So: might qualifying TBG's upstream universalism with an upstream annihilationism bring the downstream argument closer to what the scriptures actually say without sacrificing Oystermouth's ingenious resort to soteriology, and without requiring a fig leaf for polite society?

BW

Anonymous said...

Point (e), which refers to the *common revisions* due to modernity, is both virtuous and problematic.

The virtue is that (e) exists: it is immediately easier to respect a theology that is explicitly not reliant on make-believe. In contrast, the JD, in failing to acknowledge that eg Anglicans do not know that heaven is several miles above the earth nor hell several miles below the surface, tacitly and unhelpfully situates *Anglicanism* in the premodern world that actual Anglicans do not inhabit. Lots of people have signed the JD but since we cannot know it meant to them, that fact cannot mean much to us.

The problems are that (e) does not identify those few modern findings that have warranted common revision, nor does it explicitly identify an ethic of virtuous revision. Many Anglican debates where science meets theology are sites of friction between those who posit a finding as a fact that persons must be permitted to accommodate in any way they choose, and those who deny the finding and insist that accommodation must be epistemically virtuous rather than merely socially convenient. Each trope is half right, half wrong. There are common revisions that have been made throughout the ecumene, so that if Anglicans had not made them, they would be obliged to consider them. But to mimic the secular understanding of the findings behind of those revisions is to be conformed to the world. It is possible that an adequate ethic of virtuous revision is implicit in the judgments itemised in the list as a whole.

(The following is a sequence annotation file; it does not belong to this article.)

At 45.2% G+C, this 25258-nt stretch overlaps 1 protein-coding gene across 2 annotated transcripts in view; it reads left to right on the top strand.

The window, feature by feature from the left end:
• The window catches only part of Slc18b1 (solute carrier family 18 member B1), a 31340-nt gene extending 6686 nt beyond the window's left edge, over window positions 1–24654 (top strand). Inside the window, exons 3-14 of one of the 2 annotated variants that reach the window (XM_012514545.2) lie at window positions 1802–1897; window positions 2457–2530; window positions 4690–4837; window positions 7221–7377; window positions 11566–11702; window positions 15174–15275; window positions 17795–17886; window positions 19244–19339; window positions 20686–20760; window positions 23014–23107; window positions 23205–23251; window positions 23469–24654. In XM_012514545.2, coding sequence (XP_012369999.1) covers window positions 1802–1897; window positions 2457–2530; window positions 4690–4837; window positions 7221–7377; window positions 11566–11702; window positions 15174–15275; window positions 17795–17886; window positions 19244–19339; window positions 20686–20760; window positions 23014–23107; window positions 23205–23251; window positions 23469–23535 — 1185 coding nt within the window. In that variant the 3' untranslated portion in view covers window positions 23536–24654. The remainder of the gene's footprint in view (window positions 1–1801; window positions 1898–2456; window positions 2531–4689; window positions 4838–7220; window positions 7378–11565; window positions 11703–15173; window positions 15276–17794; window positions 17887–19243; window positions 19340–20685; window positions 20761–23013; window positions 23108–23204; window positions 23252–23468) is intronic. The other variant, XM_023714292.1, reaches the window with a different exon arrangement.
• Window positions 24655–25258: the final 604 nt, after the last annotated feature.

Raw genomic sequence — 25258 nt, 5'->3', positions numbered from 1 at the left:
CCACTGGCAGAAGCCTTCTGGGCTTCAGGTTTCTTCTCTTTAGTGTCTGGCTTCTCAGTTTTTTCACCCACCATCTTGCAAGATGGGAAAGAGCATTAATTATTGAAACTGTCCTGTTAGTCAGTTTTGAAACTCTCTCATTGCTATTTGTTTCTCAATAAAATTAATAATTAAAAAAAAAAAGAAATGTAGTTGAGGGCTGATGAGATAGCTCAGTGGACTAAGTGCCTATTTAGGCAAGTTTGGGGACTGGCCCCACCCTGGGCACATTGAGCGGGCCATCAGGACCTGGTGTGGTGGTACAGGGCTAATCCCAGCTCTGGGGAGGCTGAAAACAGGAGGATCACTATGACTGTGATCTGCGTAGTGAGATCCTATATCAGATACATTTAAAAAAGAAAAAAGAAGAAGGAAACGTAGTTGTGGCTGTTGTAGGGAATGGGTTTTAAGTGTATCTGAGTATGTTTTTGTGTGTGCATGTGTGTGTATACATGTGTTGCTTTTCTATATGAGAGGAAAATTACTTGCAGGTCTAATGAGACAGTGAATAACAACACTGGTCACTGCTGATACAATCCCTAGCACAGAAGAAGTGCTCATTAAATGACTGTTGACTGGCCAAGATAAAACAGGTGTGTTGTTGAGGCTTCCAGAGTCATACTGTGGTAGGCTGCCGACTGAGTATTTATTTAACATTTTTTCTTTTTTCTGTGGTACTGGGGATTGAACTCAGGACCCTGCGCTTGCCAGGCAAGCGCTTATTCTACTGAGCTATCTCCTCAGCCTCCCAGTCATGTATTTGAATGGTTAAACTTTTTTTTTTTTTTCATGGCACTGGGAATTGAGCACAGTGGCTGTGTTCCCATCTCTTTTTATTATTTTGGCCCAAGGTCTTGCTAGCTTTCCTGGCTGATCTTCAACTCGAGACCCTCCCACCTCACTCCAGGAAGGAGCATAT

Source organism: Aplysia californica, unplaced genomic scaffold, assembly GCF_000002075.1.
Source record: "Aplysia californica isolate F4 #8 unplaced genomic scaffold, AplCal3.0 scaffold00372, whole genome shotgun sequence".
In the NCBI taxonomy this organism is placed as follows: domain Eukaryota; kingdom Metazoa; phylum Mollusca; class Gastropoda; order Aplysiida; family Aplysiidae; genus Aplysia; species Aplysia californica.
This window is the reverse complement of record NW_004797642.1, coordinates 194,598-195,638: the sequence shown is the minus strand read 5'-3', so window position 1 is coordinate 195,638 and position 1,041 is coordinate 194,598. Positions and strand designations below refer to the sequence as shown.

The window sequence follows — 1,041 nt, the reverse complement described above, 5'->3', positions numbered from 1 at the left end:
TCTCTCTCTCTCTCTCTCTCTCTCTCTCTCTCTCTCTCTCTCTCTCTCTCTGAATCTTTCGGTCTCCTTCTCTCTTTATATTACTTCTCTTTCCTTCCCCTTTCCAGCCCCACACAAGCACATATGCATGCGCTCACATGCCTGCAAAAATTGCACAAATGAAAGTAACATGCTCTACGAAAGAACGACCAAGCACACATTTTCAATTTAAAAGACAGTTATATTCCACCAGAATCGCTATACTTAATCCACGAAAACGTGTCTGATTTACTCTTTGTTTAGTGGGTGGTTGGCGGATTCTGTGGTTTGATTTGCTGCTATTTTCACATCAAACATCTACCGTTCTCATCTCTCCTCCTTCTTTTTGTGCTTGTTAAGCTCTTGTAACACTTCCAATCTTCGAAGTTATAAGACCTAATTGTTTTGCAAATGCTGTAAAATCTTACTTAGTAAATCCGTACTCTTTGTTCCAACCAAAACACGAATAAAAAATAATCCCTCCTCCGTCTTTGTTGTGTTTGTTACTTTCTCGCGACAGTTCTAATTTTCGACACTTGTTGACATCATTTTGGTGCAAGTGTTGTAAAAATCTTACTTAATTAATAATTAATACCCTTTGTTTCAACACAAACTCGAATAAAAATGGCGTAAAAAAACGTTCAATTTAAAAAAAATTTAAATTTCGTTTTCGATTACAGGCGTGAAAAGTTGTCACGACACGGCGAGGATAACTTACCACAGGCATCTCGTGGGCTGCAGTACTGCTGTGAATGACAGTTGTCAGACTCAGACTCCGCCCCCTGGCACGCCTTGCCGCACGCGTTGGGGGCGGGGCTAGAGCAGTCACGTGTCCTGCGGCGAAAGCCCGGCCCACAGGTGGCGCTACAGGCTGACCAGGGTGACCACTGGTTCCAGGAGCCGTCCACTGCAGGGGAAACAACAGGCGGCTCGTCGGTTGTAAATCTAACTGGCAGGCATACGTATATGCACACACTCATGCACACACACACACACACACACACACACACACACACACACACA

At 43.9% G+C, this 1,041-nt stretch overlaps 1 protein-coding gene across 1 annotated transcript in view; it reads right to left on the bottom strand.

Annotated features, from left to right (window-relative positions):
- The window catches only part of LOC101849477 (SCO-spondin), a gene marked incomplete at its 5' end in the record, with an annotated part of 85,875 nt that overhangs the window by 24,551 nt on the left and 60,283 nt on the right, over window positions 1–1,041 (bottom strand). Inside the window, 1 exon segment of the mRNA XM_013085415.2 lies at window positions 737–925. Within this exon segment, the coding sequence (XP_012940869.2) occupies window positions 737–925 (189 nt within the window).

BW

Anonymous said...

"(a2a) READS the inspired and canonical scriptures

(a2b) as the seed of the traditions and institutions given to the whole Church of the ancient patriarchates of the 1M by the Holy Spirit"

Items (a2a) and (a2b) are enumerated together, with the scriptures prior to the fathers as their "seed." This supposes annotation of Item (a1) that presents the creed as the gospel.

Anglicans have assumed an organic continuity from the scriptures to the fathers that many in some other traditions (eg nearly all Reformed; many Roman Catholics, especially neo-Thomists) have not assumed.

Item (a2a) gives equal weight to the Holy Spirit's work in the origination and in the identification of the scriptures. Good exegesis does not pit the two against each other.

Notes on (a2a) should account for the use of scripture by Jesus and the apostles, the fathers, and others in the *longue duree* of reading that is exemplary for Anglicans. So too recent scholarship on these readings (eg Henri de Lubac). Notes on modern and contemporary readings (eg historical Jesus, New Perspective on Paul), or revisions of ancient readings (eg Westcott, Torrance, Bauckham, Jenson on the episcopate), should normally be attached to (e).